Expanding the discussion about capital formation, KoreConX launched its podcast series, KoreTalkX in April 2022. Through this platform, we’ve hosted many thought leaders and experts to share their insights on capital-raising strategies and compliance regulations. Guests have included renowned thought leaders including David Weild, Jason Fishman, Shari Noonan, Joel Steinmetz, Jonny Price, Douglas Ruark, Sara Hanks, and many others. Each of these episodes has explored topics in-depth to provide entrepreneurs with the tools they need to be successful when raising capital from investors.

7 Things You Need to Raise Capital Online in 2023

. ising capital online can be a great way to a vast pool of potential investors. With the JOBS Act exemptions and many online funding portals available, it’s easier than ever to get started. Here are 7 Things You Need to Raise Capital Online in 2023.

 

1. Know Your Options

 

From Regulation D 506(c) offerings to RegCF and RegA+ offerings, it’s important to understand the differences between them. Each option has different requirements for time, cost, and resources. Plan accordingly for whatever option you choose by considering the trade-offs. Many issuers start with a RegD, then move on to a RegCF, and then a RegA+ because of the costs and compliance efforts required with each exemption.

 

2. Plan for a Higher Cost of Capital

 

Raising capital can be expensive. Especially when doing so online, you should plan on paying more than you usually would because of the additional costs associated with marketing, platform fees for using a crowdfunding platform, etc. These costs, along with fees for broker-dealers and legal counsel, can add up quickly, but understanding the potential costs will help you to plan accordingly. While raising capital online will cost more than a brokered or VC deal, you will retain greater ownership and control and suffer from less dilution, which may be a valuable tradeoff.

 

3. Find the Best Online Capital-Raising Platform

 

Before you embark on your journey to raise capital online, you need to find the right platform for your needs. You will want to make sure that you are working with the best platform possible. The first step is to do your research and find out which platform suits you best. You should look into the fees each platform charges, their customer service ratings, and whether or not they have any special features such as automated investing tools or portfolios with pre-set risk profiles.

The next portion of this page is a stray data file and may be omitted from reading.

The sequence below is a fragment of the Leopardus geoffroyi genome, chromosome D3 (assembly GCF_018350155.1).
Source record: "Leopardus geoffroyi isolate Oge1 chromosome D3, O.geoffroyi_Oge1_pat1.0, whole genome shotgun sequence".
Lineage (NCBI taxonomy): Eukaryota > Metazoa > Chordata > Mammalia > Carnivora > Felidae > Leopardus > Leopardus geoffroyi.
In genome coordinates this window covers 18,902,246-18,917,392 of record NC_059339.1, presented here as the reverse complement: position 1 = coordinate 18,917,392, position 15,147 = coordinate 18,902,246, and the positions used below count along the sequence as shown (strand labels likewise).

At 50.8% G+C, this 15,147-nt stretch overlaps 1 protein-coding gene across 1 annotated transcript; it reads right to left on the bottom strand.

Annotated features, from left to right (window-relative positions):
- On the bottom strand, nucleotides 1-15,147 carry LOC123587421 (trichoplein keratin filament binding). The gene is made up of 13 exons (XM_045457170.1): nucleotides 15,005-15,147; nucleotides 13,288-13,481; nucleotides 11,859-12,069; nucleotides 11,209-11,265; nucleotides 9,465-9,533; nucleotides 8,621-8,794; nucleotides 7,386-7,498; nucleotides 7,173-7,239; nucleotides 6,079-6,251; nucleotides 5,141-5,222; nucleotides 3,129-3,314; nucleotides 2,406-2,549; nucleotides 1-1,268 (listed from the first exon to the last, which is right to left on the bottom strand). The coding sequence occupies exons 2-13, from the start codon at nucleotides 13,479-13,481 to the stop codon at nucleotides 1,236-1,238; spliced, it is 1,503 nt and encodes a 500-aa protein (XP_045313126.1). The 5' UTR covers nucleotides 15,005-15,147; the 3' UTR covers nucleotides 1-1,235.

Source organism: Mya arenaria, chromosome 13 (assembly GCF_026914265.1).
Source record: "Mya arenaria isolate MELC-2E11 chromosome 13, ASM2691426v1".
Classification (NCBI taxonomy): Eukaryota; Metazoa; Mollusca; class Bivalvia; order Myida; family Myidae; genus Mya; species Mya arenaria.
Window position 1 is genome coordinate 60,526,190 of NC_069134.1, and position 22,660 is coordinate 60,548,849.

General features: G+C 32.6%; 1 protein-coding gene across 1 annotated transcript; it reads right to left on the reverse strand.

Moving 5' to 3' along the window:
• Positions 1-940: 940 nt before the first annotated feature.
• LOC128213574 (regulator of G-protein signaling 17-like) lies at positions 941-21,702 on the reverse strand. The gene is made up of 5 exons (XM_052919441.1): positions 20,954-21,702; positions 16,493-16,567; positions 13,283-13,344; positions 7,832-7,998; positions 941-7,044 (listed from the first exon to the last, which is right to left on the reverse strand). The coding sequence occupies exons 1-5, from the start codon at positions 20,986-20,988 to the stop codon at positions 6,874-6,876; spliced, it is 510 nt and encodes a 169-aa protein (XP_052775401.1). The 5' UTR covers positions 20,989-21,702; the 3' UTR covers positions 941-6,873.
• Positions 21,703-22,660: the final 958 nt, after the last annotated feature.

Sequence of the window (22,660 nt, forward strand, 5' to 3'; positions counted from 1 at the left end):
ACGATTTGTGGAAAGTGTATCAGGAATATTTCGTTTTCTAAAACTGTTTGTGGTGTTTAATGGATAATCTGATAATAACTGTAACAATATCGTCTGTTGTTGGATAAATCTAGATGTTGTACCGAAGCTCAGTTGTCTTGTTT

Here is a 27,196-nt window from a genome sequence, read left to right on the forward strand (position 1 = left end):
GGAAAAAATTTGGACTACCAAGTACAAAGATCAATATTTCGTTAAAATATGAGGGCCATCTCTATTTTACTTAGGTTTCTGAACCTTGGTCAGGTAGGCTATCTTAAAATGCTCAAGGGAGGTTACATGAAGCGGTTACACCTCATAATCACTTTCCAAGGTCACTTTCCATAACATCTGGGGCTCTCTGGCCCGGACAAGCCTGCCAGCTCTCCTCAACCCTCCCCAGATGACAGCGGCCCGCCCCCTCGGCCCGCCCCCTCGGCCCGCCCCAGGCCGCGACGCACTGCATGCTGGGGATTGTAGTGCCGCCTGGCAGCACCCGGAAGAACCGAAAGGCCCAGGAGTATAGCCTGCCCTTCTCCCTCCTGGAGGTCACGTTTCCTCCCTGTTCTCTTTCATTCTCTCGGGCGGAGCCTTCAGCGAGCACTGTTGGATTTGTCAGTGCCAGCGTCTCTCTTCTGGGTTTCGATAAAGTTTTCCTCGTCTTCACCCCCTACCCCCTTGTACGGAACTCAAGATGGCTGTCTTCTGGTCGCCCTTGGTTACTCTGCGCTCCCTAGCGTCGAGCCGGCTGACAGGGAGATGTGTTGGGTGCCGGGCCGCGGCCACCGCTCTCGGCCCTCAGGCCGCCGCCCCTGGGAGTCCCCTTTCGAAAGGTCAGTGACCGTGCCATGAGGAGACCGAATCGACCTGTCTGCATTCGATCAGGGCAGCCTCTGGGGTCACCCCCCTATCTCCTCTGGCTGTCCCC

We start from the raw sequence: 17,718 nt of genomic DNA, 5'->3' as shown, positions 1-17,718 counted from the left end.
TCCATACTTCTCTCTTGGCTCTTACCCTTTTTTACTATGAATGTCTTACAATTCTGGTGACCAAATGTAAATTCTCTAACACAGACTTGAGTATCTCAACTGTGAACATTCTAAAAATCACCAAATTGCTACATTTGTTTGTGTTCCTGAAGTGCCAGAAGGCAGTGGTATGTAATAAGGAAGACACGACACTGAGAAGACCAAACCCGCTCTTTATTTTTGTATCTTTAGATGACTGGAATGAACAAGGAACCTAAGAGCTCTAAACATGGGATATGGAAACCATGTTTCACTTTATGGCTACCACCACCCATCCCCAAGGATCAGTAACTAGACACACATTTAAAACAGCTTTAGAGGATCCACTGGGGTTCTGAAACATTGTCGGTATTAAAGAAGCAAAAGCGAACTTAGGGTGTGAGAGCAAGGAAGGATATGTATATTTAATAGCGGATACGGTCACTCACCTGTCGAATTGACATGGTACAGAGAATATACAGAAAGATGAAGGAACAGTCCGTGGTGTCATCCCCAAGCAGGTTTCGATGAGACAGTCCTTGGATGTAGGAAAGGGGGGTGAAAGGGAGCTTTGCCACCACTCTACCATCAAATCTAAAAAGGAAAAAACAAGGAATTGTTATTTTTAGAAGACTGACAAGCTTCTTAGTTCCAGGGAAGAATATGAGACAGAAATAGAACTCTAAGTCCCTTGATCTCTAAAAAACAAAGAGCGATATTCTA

Be wary of platforms that promise unrealistic returns or make promises about how easy it will be to raise capital in a short amount of time. Seek out platforms that have built up a good reputation and are transparent with their fees and services. Platforms do not raise money for you. Be sure to have a clear strategy in place before you launch your capital-raising campaign, and do not use a platform that promises too much. You can explore the list of FINRA-regulated funding platforms
here.

 

4. You’re Responsible for Marketing

 

You’ll need to craft an effective message and have the resources available to get it out there – whether that’s through social media, email campaigns, print ads, or other forms of advertising.  When you sign up for a capital raising platform, they do not help you with marketing or getting investors. This is left up to your organization or you can hire a marketing firm that is experienced in marketing for online capital raises. Ensure you know your target market and audience so that your message resonates with the right people who will invest in your cause or project. Researching trends in the current market can help you refine your strategy over time as well. Focus on building relationships with potential investors by providing value upfront before asking them for anything monetary related – this can go far towards building trust and credibility between both parties when marketing for your capital raise.

 

5. Launch with an Announcement and Target Multiple Investors

 

Announce the closing of your last smaller raise and its success when launching your next round. You can create a sense of urgency that will attract investors and help drive interest in your offering. This proven strategy can be rinsed and repeated as often as needed (though it can be overdone, and your audience will eventually catch on that this isn’t really the last chance to invest). Another way to maximize your chances for success when raising capital online is to target multiple investor types. While it’s important to target self-directed investors online, you can also retain marketing partners to reach out to family offices and institutional investors. By targeting multiple investor types simultaneously, you’ll improve your chances of raising more capital.